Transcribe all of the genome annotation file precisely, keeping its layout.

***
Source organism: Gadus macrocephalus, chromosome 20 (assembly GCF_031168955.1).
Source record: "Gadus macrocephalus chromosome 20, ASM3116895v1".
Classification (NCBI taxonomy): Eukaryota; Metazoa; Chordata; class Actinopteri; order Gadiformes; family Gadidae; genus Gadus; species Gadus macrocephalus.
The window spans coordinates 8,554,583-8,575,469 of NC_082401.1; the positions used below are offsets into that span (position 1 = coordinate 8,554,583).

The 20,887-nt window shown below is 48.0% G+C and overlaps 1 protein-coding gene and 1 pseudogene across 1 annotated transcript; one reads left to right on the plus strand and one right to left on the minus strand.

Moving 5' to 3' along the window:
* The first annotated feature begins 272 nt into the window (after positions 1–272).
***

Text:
Source organism: Gadus macrocephalus, chromosome 20 (assembly GCF_031168955.1).
Source record: "Gadus macrocephalus chromosome 20, ASM3116895v1".
Classification (NCBI taxonomy): Eukaryota; Metazoa; Chordata; class Actinopteri; order Gadiformes; family Gadidae; genus Gadus; species Gadus macrocephalus.
The window spans coordinates 8,554,583-8,575,469 of NC_082401.1; the positions used below are offsets into that span (position 1 = coordinate 8,554,583).

The 20,887-nt window shown below is 48.0% G+C and overlaps 1 protein-coding gene and 1 pseudogene across 1 annotated transcript; one reads left to right on the plus strand and one right to left on the minus strand.

Moving 5' to 3' along the window:
* The first annotated feature begins 272 nt into the window (after positions 1–272).